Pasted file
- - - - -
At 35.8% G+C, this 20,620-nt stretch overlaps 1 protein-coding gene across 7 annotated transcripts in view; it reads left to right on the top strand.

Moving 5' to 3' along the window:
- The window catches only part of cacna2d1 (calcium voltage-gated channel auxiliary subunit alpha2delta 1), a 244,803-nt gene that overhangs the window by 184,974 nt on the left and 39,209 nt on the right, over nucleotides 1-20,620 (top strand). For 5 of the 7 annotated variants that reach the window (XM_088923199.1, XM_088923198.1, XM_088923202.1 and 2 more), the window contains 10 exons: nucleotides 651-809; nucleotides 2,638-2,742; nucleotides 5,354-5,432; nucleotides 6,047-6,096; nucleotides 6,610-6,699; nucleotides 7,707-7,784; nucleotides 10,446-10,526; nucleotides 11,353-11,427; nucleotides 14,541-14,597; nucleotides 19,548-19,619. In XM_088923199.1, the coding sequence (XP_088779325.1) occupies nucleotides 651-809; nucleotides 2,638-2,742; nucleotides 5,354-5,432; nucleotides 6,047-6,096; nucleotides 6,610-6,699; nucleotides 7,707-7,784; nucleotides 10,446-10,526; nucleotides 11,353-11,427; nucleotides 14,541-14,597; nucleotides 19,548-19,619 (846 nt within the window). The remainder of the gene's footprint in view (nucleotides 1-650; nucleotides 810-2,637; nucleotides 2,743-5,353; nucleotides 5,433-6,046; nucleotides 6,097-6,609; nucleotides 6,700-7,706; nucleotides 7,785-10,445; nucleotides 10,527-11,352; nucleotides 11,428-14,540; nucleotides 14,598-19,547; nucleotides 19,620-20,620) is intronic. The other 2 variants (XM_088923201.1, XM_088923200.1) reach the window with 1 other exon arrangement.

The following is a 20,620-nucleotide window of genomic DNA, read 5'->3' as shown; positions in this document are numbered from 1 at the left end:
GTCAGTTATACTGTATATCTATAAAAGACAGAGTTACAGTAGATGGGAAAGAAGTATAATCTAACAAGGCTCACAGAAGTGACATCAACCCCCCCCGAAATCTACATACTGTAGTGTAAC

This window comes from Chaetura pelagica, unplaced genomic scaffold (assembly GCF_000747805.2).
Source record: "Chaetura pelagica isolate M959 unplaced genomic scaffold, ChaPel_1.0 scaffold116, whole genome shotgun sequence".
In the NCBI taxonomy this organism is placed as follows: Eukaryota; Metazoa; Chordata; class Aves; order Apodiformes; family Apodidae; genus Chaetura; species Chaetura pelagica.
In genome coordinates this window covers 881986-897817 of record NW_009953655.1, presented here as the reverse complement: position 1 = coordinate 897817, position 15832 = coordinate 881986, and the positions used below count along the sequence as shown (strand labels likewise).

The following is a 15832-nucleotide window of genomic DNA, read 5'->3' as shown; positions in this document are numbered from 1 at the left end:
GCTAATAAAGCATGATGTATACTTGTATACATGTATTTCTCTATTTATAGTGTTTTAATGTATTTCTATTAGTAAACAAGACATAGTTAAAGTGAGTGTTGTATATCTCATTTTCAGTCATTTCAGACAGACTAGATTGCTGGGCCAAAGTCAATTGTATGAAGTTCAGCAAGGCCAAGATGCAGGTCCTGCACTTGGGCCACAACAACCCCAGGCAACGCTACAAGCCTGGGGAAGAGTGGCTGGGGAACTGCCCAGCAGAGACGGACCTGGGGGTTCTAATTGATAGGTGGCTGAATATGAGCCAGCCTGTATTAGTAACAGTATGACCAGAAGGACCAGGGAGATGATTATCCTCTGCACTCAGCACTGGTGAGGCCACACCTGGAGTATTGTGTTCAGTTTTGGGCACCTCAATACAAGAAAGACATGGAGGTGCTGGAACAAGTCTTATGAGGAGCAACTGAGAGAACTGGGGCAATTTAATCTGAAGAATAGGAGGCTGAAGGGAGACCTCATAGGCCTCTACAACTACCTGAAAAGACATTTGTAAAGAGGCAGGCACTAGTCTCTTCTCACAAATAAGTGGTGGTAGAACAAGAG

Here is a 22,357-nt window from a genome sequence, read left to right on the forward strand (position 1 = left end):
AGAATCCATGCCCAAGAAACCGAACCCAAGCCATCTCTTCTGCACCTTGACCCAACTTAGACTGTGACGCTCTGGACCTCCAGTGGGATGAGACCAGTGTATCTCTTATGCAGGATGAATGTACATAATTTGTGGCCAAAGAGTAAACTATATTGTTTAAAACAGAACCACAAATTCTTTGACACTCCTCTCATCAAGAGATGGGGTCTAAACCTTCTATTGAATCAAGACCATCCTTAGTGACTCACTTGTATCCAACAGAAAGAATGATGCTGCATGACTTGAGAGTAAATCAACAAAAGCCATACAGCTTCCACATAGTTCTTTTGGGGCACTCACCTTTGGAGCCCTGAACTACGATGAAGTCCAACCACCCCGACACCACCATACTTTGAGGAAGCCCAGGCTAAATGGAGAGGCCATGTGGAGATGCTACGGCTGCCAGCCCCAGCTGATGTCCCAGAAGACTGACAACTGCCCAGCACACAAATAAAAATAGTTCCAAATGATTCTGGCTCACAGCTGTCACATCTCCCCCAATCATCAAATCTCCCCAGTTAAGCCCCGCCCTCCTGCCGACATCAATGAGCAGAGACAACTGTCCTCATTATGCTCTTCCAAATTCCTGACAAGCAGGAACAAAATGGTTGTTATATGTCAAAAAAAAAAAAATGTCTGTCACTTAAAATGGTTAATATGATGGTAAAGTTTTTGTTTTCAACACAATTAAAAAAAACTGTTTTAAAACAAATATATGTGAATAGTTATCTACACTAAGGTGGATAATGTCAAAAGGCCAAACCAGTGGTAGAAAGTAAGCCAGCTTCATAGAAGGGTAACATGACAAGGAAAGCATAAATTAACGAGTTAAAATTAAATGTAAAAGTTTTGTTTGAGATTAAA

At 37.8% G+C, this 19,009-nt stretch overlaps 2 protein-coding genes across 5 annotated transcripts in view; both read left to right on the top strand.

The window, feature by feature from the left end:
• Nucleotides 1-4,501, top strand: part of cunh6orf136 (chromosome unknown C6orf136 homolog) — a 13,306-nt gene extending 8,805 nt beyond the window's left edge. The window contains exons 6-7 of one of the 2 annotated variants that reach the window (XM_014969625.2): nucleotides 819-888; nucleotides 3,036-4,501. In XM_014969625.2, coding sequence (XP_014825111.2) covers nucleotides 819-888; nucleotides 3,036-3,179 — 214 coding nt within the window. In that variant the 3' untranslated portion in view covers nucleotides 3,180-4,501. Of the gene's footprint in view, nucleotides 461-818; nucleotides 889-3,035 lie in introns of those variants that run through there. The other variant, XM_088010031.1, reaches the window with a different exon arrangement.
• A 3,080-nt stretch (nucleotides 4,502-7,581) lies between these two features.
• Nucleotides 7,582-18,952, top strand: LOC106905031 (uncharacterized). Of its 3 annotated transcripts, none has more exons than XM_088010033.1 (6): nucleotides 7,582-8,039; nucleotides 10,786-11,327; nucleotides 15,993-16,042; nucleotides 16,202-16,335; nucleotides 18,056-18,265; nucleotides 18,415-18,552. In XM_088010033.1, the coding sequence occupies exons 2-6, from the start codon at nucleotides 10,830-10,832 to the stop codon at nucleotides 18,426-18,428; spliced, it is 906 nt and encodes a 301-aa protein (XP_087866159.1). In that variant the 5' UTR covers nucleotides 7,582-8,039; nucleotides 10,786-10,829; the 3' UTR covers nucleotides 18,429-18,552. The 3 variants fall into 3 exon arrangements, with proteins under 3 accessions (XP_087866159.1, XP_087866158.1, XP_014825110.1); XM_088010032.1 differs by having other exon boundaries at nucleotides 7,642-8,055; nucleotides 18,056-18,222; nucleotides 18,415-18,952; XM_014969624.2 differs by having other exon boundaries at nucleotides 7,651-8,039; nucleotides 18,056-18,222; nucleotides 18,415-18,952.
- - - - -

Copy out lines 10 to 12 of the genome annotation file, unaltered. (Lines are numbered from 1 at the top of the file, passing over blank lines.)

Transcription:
The following is a 15832-nucleotide window of genomic DNA, read 5'->3' as shown; positions in this document are numbered from 1 at the left end:
GCTAATAAAGCATGATGTATACTTGTATACATGTATTTCTCTATTTATAGTGTTTTAATGTATTTCTATTAGTAAACAAGACATAGTTAAAGTGAGTGTTGTATATCTCATTTTCAGTCATTTCAGACAGACTAGATTGCTGGGCCAAAGTCAATTGTATGAAGTTCAGCAAGGCCAAGATGCAGGTCCTGCACTTGGGCCACAACAACCCCAGGCAACGCTACAAGCCTGGGGAAGAGTGGCTGGGGAACTGCCCAGCAGAGACGGACCTGGGGGTTCTAATTGATAGGTGGCTGAATATGAGCCAGCCTGTATTAGTAACAGTATGACCAGAAGGACCAGGGAGATGATTATCCTCTGCACTCAGCACTGGTGAGGCCACACCTGGAGTATTGTGTTCAGTTTTGGGCACCTCAATACAAGAAAGACATGGAGGTGCTGGAACAAGTCTTATGAGGAGCAACTGAGAGAACTGGGGCAATTTAATCTGAAGAATAGGAGGCTGAAGGGAGACCTCATAGGCCTCTACAACTACCTGAAAAGACATTTGTAAAGAGGCAGGCACTAGTCTCTTCTCACAAATAAGTGGTGGTAGAACAAGAG

Here is a 22,357-nt window from a genome sequence, read left to right on the forward strand (position 1 = left end):